Unreimbursed Employee Expenses
You can deduct employee expenses that are:
- Paid or incurred during your tax year,
- For carrying on your trade or business of being an employee,
- Ordinary and necessary, and
- Not reimbursed.
An expense is ordinary
if it is common and accepted in your trade, business, or profession.
An expense is necessary
if it is appropriate and helpful to your business. An expense does not have to be required to be considered necessary.
You may be able to deduct the following items:
- Union dues and expenses.
- Dues to professional societies.
- Dues to a chamber of commerce if membership helps you do your job.
- Licenses and regulatory fees.
- Work clothes and uniforms if required and not suitable for everyday use.
- Tools and supplies used in your work.
- Depreciation on a computer or cellular telephone your employer requires you to use in your work.
- Education that is work related.
- Subscriptions to professional journals and trade magazines related to your work.
- Travel, transportation, entertainment, and gift expenses related to your work.
- Job search expenses in your present occupation.
- Business bad debt of an employee.
- Business liability insurance premiums.
- Damages paid to a former employer for breach of an employment contract.
- Educator expenses that are more than you can deduct on Form 1040, line 23.
- Home office or part of your home used regularly and exclusively in your work.
- Laboratory breakage fees.
- Legal fees related to your job.
- Malpractice insurance premiums.
- Medical examinations required by an employer.
- Occupational taxes.
- Passport for a business trip.
- Repayment of an income aid payment received under an employer's plan.
- Research expenses of a college professor.
- Rural mail carriers' vehicle expenses.
Union Dues and Expenses
You can deduct dues and initiation fees you pay for union membership.
You can also deduct assessments for benefit payments to unemployed union members. However, you cannot deduct the part of the assessments or contributions that provides funds for the payment of sick, accident, or death benefits. Also, you cannot deduct contributions to a pension fund even if the union requires you to make the contributions.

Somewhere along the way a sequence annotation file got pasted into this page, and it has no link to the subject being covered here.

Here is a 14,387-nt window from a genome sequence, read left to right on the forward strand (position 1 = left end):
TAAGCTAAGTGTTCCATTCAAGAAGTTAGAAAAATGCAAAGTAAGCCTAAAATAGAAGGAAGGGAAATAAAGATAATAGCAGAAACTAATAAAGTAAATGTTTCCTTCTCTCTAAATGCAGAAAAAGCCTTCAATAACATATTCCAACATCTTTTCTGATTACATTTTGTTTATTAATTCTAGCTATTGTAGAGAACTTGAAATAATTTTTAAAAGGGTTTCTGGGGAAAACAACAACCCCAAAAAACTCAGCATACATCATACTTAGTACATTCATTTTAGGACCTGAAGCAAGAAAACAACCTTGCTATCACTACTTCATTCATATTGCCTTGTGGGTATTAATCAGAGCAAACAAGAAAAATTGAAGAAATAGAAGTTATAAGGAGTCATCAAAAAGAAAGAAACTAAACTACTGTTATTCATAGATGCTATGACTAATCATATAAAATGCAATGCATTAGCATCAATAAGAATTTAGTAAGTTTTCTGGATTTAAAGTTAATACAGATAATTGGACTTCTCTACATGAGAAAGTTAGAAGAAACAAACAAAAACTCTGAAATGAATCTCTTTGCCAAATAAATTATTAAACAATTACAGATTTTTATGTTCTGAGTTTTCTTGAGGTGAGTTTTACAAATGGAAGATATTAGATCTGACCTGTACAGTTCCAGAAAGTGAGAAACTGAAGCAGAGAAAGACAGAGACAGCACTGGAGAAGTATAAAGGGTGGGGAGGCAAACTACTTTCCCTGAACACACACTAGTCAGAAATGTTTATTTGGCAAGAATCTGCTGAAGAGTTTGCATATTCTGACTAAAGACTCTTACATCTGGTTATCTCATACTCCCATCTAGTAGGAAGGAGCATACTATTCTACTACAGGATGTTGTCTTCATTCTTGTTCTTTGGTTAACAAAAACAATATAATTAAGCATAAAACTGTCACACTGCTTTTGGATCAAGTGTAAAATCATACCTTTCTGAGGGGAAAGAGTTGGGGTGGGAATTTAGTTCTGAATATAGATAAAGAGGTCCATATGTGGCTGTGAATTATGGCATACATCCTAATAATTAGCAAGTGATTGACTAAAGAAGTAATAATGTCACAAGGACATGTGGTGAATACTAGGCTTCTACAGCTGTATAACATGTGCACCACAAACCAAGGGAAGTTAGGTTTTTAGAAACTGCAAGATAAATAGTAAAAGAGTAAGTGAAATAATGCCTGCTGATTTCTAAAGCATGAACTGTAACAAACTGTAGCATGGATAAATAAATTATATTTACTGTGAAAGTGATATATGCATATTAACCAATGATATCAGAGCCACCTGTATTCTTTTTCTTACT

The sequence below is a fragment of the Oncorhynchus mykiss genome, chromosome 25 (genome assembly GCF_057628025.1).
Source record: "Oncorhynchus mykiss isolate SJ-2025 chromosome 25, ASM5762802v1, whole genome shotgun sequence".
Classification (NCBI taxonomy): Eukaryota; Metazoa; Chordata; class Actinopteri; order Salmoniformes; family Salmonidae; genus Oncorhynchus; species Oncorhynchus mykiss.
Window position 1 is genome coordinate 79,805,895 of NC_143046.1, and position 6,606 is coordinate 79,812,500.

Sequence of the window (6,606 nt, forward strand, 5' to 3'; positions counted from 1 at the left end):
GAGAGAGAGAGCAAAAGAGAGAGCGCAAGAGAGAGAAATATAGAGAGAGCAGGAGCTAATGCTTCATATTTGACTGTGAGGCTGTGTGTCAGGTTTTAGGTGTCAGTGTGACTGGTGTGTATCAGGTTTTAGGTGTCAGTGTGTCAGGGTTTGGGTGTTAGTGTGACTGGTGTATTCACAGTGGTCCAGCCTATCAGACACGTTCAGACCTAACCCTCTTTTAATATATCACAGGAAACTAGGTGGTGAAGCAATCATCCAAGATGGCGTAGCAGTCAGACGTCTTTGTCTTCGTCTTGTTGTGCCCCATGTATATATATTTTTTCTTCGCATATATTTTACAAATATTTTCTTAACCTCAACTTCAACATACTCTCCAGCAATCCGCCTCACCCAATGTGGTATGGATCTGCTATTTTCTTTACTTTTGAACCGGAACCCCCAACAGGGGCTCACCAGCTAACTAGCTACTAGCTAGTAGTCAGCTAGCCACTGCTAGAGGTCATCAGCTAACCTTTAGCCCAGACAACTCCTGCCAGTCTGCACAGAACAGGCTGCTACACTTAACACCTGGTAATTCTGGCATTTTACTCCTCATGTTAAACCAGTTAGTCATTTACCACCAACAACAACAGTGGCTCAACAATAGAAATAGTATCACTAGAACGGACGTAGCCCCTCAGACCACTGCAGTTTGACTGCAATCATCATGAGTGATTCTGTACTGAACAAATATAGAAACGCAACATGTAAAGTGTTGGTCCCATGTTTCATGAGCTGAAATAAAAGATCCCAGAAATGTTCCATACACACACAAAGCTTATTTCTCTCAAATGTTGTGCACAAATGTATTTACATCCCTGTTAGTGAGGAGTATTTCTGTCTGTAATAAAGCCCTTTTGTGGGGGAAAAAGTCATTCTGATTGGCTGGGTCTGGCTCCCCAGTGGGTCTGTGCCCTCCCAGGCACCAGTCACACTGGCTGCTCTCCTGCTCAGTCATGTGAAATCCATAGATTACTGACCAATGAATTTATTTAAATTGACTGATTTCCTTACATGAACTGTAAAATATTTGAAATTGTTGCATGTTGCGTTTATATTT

You may not be able to deduct amounts you pay to the union that are related to certain lobbying and political activities.
Dues to Chambers of Commerce and Professional Societies
You may be able to deduct dues paid to professional organizations (such as bar associations and medical associations) and to chambers of commerce and similar organizations, if membership helps you carry out the duties of your job. Similar organizations include:
- Boards of trade,
- Business leagues,
- Civic or public service organizations,
- Real estate boards, and
- Trade associations.
- Dues paid to an organization if one of its main purposes is to:
- Conduct entertainment activities for members or their guests, or
- Provide members or their guests with access to entertainment facilities.
- Dues paid to airline, hotel, and luncheon clubs.
- Lobbying and political activities. You may not be able to deduct that part of your dues that is for certain lobbying and political activities.
Licenses and Regulatory Fees.
You can deduct the amount you pay each year to state or local governments for licenses and regulatory fees for your trade, business, or profession.
You can deduct an occupational tax charged at a flat rate by a locality for the privilege of working or conducting a business in the locality. If you are an employee, you can claim occupational taxes only as a miscellaneous deduction subject to the 2% limit; you cannot claim them as a deduction for taxes elsewhere on your return.
Work Clothes and Uniforms
You can deduct the cost and upkeep of work clothes if the following two requirements are met.
You must wear them as a condition of your employment
The clothes are not suitable for everyday wear.
It is not enough that you wear distinctive clothing. The clothing must be specifically required by your employer. Nor is it enough that you do not, in fact, wear your work clothes away from work. The clothing must not be suitable for taking the place of your regular clothing.
Examples of workers who may be able to deduct the cost and upkeep of work clothes are: delivery workers, firefighters, health care workers, law enforcement officers, letter carriers, professional athletes, and transportation workers (air, rail, bus, etc.).
Musicians and entertainers can deduct the cost of theatrical clothing and accessories that are not suitable for everyday wear.
However, work clothing consisting of white cap, white shirt or white jacket, white bib overalls, and standard work shoes, which a painter is required by his union to wear on the job, is not distinctive in character or in the nature of a uniform. Similarly, the costs of buying and maintaining blue work clothes worn by a welder at the request of a foreman are not deductible.
Protective clothing. You can deduct the cost of protective clothing required in your work, such as safety shoes or boots, safety glasses, hard hats, and work gloves.
Examples of workers who may be required to wear safety items are: carpenters, cement workers, chemical workers, electricians, fishing boat crew members, machinists, oil field workers, pipe fitters, steamfitters, and truck drivers.